Though common home computers now have the technical capacity to store sound files of the highest possible quality, the production of that level of audio maintains to be time-consuming and expensive. If we accept Karen Collins’ theory that game audio has largely developed over time through the drive to increase the sense of realism in its simulated environments (2008), is it fair to assert that this applies equally to both mainstream and independent development? To a certain extent this can be argued to be true, in the sense that the expansion of genres and settings in games have resulted in an increasing effort of the accompanying sound and music to reflect those settings. However, the inability of independent developers to achieve the level of realism found in AAA titles may lead to certain stylistic choices being made. ‘Smaller companies are unlikely to use orchestras, and so synthesizer tracks can be created, which are more affordable’ (Collins, 2008; p.95), and these synthesized tracks can often be compared with the music found in early arcade games. Collins says of gaming systems in the early 80s: ‘Competing machines had to be loud, with short, simple, but exciting sounds that would attract players’, supporting Hirokazu Tanaka’s view that the genre of “game music” arose through upbeat, catchy melodies that ‘someone can sing or hum’ (c. Brandon, 2002). Though these quotes refer to early arcade games, and are usually dismissed as the result of primitive technology, many of the most successful and recent independent games have soundtracks which, upon analysis, contain many or all of these stylistic features.

To examine how a contemporary independent game can feature a soundtrack which is comparable stylistically to classic arcade game music, we will look at the example of the popular independent game Super Meat Boy by Team Meat (2010). The original soundtrack for Super Meat Boy was composed and produced by Danny Baranowsky, who has created music for a number of successful independent game projects, and often has high critical acclaim afforded to his music. The soundtrack for Super Meat Boy received nominations for many awards including “Excellence in Audio” from the 2010 Independent Game Festival and “Best Soundtrack” from the IGN Best of 2010 Awards. The soundtrack is largely electronic in style, reflecting the tradition of the “bedroom programmer” which is connected to early and independent game development. Baranowsky’s music also features distinctly upbeat, pop-like melodies, which Hirokazu Tanaka has described as a key feature of old fashioned arcade game music. Edmund McMillen, lead developer for the game, described how the soundtrack ‘gets your heart rate up, complements every aspect of its gameplay, and stays with you for days’ (2011). It is made even clearer how strongly the soundtrack was influenced by the music of early arcade game, due to the fact that the special edition of the Super Meat Boy soundtrack (2011) was released with various chiptune remixes of specifically selected music loops, recreated using authentic emulations of sounds typical of the sound chips from old gaming consoles. As well as carrying a similar sound, a parallel can also be drawn between contemporary and classic arcade games in terms of the marketing implications of the game’s music. Just as Collins suggested that the loud, simple and exciting sounds of arcade machines were an effort to attract players, the energetic music created by Danny Baranowsky had a large amount of marketing surrounding it, as part of the process of generating consumer hype, selling Super Meat Boy and pushing the general brand of the game.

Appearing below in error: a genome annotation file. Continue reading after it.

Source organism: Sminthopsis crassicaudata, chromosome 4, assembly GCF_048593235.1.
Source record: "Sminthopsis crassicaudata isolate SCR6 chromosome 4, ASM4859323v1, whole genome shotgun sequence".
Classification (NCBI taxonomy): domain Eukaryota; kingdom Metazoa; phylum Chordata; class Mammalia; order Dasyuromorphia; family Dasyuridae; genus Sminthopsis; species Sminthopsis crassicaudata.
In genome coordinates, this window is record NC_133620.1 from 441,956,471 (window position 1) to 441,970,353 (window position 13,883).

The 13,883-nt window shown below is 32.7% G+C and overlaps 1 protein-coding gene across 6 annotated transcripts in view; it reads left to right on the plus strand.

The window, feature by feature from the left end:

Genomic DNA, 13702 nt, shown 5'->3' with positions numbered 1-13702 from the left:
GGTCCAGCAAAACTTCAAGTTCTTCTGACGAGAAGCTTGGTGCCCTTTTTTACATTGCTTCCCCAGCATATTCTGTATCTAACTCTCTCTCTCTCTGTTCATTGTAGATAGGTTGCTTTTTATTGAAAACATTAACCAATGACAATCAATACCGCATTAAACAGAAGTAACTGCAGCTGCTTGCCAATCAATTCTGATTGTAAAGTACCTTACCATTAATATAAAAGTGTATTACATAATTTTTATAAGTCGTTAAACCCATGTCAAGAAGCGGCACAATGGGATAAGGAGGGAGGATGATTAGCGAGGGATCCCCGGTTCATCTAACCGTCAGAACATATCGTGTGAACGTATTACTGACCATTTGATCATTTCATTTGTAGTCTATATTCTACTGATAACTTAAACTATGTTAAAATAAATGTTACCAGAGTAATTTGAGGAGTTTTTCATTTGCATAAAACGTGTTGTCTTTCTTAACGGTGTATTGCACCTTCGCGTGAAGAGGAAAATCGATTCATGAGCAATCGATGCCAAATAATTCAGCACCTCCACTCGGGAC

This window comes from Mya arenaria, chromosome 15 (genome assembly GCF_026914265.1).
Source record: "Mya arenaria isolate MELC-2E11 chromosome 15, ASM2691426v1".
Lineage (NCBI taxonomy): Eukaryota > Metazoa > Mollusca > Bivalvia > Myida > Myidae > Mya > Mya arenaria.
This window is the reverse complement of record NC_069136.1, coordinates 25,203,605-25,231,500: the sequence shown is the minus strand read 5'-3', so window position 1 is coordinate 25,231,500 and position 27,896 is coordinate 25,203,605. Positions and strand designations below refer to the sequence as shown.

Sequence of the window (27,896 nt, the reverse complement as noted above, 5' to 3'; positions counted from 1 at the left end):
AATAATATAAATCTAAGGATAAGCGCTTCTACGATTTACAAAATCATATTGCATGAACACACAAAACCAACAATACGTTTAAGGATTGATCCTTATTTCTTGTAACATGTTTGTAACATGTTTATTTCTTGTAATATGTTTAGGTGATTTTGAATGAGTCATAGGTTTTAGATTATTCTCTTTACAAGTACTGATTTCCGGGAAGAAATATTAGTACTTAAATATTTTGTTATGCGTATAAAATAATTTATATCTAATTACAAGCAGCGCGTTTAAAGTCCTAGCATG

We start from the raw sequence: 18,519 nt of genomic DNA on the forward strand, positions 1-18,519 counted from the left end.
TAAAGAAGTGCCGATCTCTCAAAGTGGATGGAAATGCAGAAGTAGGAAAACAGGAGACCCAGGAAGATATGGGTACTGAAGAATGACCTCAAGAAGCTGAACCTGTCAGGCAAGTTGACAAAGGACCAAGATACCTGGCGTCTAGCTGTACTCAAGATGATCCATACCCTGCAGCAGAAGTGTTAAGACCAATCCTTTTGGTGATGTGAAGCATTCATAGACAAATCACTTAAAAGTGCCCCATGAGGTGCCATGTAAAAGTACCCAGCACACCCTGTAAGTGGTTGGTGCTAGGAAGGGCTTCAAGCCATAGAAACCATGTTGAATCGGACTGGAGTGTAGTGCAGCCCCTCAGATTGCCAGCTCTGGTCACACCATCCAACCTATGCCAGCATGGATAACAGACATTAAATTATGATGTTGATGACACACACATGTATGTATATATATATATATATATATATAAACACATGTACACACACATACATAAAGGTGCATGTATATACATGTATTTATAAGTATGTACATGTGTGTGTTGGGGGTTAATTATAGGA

In addition to what are essentially modern equivalents of arcade game music – in the style of Super Meat Boy‘s soundtrack – there are several examples of independent games which use their music as part of an obvious attempt to directly imitate games from the past. Yacht Club Games’ Shovel Knight (2014) puts a great deal of effort into accurately representing the style of the games found on the Nintendo Entertainment System from 1983. The lead developer David D’Angelo describes their approach to the music used in the game:

‘(We exported) music in NES machine code, which is capable of running on an actual NES or Famicom console, with all of its limitations and hardware quirks. We finalized the audio using mastering tools (EQ and compression) to give it some extra punch on today’s sound equipment, but avoided using reverb effects or stereo mixing, which would destroy the raw character of the sounds. Any echoes or special effects you hear are programmed note-by-note, the way they were on the NES’ (on, 2014).

This describes in detail the fusion of traditional video game hardware and modern digital audio processing in Shovel Knight, D’Angelo also adding an acknowledgement of their failure to keep the music within the 5 basic sound channels supported by the NES: ‘It might seem more lush and full than you’d expect for a NES game […] the sound effects are simply layered on top of the music, which is completely inauthentic, but much nicer to listen to’ (2014). The fact that D’Angelo and Yacht Club Games chose to deliberately emulate the aesthetic of a specific gaming console from the 1980s, goes beyond the idea of simply utilising a musical style as a response to limitation or to maintain a perceived identity, and begins to raise the question of what effects “nostalgia” and “retro culture” have had on video games and their music.